The Dresden-based German Christine Hardt received a patent for a modern bra this date in 1889. However, in 1914 socialite Mary Phelps Jacob patented an invention she created from some handerchiefs and a piece of pink ribbon one night before going out. This “backless brassiere” became the basis for the bras we know today.
The term brassiere was used by the Evening Herald in Syracuse, New York, in 1893. It gained wider acceptance in 1904 when the DeBevoise Company used it in their advertising copy—although the word is actually Norman French for a child’s undershirt. Early versions resembled a camisole stiffened with boning.
Vogue magazine first used the term brassier in 1907 and by 1911, the word had made its way into the Oxford English Dictionary. On November 1, 1914, the newly formed U.S. patent category for “brassieres” was inaugurated with the first patent issued to Mary Phelps Jacob. In the 1930’s brassiere was gradually shortened to bra.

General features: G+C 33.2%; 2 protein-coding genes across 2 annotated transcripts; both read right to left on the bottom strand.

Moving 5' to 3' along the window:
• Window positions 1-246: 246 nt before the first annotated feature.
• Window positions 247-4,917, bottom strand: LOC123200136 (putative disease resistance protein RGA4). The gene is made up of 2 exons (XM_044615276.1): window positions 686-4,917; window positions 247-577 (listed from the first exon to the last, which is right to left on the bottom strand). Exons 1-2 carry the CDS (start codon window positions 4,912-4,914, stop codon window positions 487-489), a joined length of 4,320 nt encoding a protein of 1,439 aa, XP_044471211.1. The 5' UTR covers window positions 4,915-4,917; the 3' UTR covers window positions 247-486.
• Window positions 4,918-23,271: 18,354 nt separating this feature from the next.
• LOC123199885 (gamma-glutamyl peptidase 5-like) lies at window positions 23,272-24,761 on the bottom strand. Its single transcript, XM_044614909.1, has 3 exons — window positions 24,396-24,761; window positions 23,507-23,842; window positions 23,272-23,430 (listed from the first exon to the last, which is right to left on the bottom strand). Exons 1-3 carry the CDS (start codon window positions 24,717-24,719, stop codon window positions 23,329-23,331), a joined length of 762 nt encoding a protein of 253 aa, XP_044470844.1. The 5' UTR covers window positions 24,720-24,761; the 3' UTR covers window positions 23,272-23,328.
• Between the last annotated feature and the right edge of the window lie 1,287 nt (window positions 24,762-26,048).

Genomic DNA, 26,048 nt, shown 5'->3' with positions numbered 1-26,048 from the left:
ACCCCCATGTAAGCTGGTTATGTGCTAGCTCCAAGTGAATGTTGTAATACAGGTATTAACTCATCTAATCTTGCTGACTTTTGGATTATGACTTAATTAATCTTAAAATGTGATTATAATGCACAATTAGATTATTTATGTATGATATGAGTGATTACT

Wearing a garment to support the breasts may date back to ancient Greece. Women wore a strip of cloth called a “breast-band,” a band of wool or linen that was wrapped across the breasts and tied or pinned at the back
Fragments of linen textiles found in East Tyrol in Austria dated to between 1440 and 1485 are believed to have been bras. Two of them had cups made from two pieces of linen sewn with fabric that extended to the bottom of the torso with a row of six eyelets for fastening with a lace or string. One had two shoulder straps and was decorated with lace in the cleavage.
From the 16th Century, the undergarments of wealthier women in the Western world were dominated by the corset, which pushed the breasts upwards. In the later 19th Century, clothing designers began experimenting with alternatives, splitting the corset into multiple parts: a girdle-like restraining device for the lower torso, and devices that suspended the breasts from the shoulder to the upper torso. (from Wikipedia)